This year is rich in commemorative anniversaries of natural and man-made disasters stemming from the use of nuclear energy for peaceful and military purposes. In March, we solemnly observed the 10th anniversary of the Fukushima nuclear disaster. On April 26, we marked 35 years since the largest nuclear accident at the Chernobyl Nuclear Power Plant. At end of August, the international nuclear nonproliferation and antinuclear movement will celebrate the 30th anniversary of the closure of the Semipalatinsk nuclear testing site. Besides catastrophic impacts on humans and environments, these grim places have something else in common; they have emerged as nuclear tourist destinations, with the Chernobyl (Chornobyl in Ukrainian) Exclusion Zone especially popular among aficionados of “dark” tourism.
Images of the desolate town of Pripyat with graffiti-laden buildings and its iconic, never-used Ferris wheel, adjacent villages with abandoned and overgrown houses, a kindergarten with mutilated dolls and teddy bears, and Duga—a gargantuan steel structure used as part of the Soviet missile defense early-warning radar network—flood social media. Selfies by ordinary tourists or professional photos featuring scantily clad models depict Chernobyl today as a nuclear theme park or an Armageddon landscape. Some pose with resettlers—villagers who returned to their homes following the disaster despite government warning and who continue to live in small dilapidated villages without running water. Others are pictured with Geiger counters wearing hazmat suits or plastic raincoats, depending on what a particular tour operator has in stock. There is an abundance of kitsch souvenirs at nearby kiosks at the Chernobyl Exclusion Zone entrance checkpoint where tourists are welcomed with blasting pop music. The zone’s entrance does resemble a theme park entrance with buses and tourists smoking and casually chatting while waiting for their turn to enter. Permission is required, which can be acquired as part of an organized tour or through a professional visit arranged through the State Agency of Ukraine on the Exclusion Zone Management.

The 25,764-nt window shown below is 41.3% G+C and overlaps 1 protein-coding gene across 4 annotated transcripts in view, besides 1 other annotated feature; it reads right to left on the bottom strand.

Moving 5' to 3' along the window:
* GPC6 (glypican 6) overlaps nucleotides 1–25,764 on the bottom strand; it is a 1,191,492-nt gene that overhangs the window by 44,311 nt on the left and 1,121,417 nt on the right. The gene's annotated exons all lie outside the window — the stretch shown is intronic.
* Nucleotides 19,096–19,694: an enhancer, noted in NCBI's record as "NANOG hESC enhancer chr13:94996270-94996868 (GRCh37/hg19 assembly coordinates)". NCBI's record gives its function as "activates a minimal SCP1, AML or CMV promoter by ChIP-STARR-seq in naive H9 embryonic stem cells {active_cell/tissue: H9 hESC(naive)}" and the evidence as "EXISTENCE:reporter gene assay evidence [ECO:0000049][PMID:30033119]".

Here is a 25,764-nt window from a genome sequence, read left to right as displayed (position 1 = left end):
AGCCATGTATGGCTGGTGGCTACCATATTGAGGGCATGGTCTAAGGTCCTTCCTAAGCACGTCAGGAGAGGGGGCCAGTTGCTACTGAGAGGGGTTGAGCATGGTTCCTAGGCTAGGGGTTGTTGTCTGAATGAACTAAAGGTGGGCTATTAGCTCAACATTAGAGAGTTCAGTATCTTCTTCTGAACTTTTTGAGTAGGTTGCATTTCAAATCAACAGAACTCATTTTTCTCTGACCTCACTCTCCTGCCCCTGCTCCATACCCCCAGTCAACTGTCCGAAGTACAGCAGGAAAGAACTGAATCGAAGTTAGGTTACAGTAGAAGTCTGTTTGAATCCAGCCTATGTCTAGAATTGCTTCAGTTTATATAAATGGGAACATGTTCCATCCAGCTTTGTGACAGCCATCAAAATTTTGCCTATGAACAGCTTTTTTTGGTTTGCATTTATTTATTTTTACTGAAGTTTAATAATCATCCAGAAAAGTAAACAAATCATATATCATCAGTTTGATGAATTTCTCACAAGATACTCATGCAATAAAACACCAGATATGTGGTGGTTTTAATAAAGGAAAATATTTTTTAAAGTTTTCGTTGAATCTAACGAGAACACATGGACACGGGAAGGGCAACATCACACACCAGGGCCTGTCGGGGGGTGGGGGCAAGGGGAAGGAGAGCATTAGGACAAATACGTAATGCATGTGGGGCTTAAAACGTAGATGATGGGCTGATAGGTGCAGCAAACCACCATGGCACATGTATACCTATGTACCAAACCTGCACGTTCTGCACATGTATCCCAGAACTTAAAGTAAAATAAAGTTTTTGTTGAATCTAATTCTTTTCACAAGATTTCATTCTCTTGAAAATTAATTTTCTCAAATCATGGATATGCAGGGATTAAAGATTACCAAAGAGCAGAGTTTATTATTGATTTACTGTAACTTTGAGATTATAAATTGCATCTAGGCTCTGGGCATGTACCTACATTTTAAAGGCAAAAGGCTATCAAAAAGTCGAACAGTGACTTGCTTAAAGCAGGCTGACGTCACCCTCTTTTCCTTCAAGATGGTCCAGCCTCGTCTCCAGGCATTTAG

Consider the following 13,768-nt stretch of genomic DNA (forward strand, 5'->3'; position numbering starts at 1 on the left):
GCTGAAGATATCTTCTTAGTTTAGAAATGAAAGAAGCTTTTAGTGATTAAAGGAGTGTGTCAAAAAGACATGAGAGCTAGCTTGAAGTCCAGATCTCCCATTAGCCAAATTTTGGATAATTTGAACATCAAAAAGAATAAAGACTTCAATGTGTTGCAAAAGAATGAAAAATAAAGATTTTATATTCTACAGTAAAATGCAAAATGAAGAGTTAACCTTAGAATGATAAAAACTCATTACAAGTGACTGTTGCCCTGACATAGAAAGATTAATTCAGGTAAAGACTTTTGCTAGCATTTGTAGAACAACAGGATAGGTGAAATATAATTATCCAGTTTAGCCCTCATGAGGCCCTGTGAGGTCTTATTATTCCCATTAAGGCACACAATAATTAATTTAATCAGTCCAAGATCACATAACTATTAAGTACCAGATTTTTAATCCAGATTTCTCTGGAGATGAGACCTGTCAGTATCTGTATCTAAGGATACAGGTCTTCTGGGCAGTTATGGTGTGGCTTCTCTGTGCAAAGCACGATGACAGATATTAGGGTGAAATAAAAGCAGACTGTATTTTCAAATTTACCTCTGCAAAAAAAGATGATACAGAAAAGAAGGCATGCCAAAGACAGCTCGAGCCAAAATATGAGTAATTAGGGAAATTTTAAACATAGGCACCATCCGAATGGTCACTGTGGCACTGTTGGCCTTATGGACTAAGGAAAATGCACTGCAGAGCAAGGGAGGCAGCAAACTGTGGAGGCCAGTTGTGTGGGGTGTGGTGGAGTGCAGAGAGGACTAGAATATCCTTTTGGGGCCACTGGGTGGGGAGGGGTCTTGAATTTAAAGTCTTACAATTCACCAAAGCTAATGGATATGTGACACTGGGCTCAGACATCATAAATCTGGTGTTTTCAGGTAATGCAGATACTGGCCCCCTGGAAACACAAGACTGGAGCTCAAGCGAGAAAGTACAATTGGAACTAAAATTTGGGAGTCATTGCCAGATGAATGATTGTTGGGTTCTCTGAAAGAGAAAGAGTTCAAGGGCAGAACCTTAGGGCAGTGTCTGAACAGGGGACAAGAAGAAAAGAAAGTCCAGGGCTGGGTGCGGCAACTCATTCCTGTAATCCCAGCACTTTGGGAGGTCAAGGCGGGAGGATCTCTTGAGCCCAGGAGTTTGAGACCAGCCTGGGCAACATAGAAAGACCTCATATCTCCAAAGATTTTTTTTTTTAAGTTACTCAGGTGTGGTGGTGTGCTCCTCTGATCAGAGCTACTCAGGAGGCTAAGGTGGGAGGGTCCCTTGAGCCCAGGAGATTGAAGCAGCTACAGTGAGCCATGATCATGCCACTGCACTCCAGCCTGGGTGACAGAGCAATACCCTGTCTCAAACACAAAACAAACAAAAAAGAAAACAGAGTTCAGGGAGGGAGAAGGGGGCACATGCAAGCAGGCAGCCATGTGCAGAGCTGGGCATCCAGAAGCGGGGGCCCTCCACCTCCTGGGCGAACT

What is lesser known to most visitors is that the state agency also manages the Chernobyl Exclusion Zone infrastructure, including eight state enterprises with over 6,000 personnel. The Territory of Special Industrial Use, encompassing a 6-mile (10-km) radius around the Chernobyl Nuclear Power Plant, houses radioactive waste and spent nuclear fuel storage facilities and will never be used or inhabited by people again. The Chernobyl Radiation and Ecological Biosphere Reserve, encompassing a 19-mile (30-km) radius of the plant, has become the largest environmental reserve in Ukraine, with more than 400 species of animals, birds, and fish. On the way to Reactor Unit 4, one can spot a fox named Simon (Semyon). Simon positions himself by a road leading to the reactor site and is rewarded with treats from employees and visitors.
Despite the presence of humans, animals, and lush vegetation, the Chernobyl Exclusion Zone remains one of the most contaminated places in the world with high levels of radioactive isotopes Cs-137 and Sr-90, especially in the zone’s so-called Red Forest, named for the brown color of dead pines which absorbed high levels of radiation after the reactor meltdown. The exclusion zone is ravaged by occasional forest fires, with the most recent fires in April, 2020. These fires can potentially release radioactive substances into the atmosphere by burning contaminated vegetation. As that last fire took place during the COVID-19 pandemic, the human traffic in the region was minimal, which was a blessing to exclusion zone officials and firefighters.
My two visits to the Chernobyl Exclusion Zone before the pandemic led me to reflect on how to enhance visitors’ experiences there and at other nuclear disaster sites.